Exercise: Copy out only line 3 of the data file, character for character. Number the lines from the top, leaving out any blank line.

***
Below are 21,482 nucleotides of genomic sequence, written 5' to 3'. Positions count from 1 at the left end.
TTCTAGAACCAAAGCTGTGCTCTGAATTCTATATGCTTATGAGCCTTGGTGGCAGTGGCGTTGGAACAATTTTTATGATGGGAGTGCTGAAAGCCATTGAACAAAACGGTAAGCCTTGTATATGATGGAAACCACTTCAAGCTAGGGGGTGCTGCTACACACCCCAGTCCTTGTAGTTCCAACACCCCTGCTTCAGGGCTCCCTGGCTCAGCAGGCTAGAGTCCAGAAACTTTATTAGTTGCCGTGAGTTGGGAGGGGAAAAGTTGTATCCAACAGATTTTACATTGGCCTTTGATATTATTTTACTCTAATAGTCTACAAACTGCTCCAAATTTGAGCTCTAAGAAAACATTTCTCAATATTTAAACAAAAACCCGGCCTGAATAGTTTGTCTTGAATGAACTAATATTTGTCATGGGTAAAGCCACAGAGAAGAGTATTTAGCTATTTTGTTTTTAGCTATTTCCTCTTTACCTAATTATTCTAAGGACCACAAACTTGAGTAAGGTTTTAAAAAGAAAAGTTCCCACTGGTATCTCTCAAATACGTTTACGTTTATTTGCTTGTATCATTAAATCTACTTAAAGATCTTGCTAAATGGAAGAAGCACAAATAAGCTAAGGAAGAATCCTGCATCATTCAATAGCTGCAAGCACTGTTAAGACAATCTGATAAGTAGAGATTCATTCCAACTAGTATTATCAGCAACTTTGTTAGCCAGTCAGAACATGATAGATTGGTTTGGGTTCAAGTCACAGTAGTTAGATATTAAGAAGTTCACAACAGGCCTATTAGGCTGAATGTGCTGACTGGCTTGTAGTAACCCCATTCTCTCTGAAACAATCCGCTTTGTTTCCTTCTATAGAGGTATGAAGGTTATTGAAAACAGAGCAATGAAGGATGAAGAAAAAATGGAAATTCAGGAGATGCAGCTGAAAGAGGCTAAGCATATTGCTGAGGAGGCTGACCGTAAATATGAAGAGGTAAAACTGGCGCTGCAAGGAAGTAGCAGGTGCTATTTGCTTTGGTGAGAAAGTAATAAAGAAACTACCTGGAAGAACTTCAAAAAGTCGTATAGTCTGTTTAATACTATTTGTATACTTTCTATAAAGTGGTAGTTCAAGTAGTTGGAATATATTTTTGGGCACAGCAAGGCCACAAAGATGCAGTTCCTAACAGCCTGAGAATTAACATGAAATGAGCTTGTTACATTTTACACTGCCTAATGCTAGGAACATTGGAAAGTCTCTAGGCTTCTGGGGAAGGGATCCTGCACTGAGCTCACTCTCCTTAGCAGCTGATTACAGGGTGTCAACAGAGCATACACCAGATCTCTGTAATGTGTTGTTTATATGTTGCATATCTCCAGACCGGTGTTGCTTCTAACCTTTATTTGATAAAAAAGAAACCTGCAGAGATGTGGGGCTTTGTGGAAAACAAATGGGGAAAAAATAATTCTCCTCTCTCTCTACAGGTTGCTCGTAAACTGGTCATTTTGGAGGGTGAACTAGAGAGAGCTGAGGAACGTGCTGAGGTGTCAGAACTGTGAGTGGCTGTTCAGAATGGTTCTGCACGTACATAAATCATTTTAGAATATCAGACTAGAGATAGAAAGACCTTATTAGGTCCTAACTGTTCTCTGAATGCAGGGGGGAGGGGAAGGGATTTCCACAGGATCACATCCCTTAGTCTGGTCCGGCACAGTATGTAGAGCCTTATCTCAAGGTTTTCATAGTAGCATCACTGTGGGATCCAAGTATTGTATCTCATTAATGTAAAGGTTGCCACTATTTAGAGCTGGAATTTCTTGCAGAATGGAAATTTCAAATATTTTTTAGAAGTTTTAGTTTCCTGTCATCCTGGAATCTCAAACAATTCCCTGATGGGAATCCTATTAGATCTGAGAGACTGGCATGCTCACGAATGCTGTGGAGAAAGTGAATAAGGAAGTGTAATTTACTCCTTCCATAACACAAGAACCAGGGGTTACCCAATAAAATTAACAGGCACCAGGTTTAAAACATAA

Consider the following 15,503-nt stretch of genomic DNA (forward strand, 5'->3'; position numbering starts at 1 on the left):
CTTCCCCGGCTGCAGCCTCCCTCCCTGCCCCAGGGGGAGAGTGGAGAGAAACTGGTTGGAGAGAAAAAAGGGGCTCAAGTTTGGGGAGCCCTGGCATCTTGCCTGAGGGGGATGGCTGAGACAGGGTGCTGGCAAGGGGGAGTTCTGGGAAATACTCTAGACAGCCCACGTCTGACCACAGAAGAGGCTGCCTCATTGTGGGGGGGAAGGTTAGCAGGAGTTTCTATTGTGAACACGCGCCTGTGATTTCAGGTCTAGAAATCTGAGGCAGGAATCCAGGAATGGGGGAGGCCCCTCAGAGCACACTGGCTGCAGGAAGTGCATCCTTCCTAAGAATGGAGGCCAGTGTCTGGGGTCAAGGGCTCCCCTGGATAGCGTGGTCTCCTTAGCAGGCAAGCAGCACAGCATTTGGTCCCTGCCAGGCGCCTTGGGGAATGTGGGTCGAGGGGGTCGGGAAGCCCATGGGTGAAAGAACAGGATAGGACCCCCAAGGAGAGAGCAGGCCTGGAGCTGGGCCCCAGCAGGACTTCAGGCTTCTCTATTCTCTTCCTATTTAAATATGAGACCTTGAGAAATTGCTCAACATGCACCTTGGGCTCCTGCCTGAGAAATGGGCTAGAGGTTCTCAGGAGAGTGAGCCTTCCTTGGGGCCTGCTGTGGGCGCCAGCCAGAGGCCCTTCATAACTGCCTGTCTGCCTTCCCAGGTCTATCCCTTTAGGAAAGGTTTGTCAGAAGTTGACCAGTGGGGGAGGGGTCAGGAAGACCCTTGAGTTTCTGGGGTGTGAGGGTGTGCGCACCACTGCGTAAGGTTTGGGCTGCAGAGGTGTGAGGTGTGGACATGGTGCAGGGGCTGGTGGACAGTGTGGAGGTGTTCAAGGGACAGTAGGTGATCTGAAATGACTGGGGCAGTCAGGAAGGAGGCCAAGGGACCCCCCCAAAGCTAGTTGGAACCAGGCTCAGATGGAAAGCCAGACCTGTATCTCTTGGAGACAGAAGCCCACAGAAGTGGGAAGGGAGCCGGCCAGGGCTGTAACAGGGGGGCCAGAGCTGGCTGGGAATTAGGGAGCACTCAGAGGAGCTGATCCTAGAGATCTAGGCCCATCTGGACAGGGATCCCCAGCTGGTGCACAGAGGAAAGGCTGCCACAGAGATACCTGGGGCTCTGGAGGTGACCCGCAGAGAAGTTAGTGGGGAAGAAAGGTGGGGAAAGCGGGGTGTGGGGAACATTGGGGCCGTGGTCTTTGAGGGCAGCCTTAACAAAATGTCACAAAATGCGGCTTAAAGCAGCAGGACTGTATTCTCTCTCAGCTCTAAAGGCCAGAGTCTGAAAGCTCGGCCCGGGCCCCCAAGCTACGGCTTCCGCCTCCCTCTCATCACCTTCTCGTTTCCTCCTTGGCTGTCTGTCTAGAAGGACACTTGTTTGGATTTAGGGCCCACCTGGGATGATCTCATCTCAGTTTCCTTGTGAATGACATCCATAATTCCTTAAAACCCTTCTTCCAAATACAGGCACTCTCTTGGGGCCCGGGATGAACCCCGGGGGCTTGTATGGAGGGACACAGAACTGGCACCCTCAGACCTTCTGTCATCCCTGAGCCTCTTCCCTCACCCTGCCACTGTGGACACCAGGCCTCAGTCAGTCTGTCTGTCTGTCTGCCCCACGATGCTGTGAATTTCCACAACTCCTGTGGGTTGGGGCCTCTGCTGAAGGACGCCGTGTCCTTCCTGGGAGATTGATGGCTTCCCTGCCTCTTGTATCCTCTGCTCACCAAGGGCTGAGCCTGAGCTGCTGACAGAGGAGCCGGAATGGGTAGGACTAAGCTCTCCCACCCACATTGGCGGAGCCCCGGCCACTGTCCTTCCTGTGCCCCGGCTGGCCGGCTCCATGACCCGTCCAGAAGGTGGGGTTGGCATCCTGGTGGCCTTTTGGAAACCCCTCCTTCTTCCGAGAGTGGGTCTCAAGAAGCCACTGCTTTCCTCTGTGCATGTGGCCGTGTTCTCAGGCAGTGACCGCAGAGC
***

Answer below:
Consider the following 15,503-nt stretch of genomic DNA (forward strand, 5'->3'; position numbering starts at 1 on the left):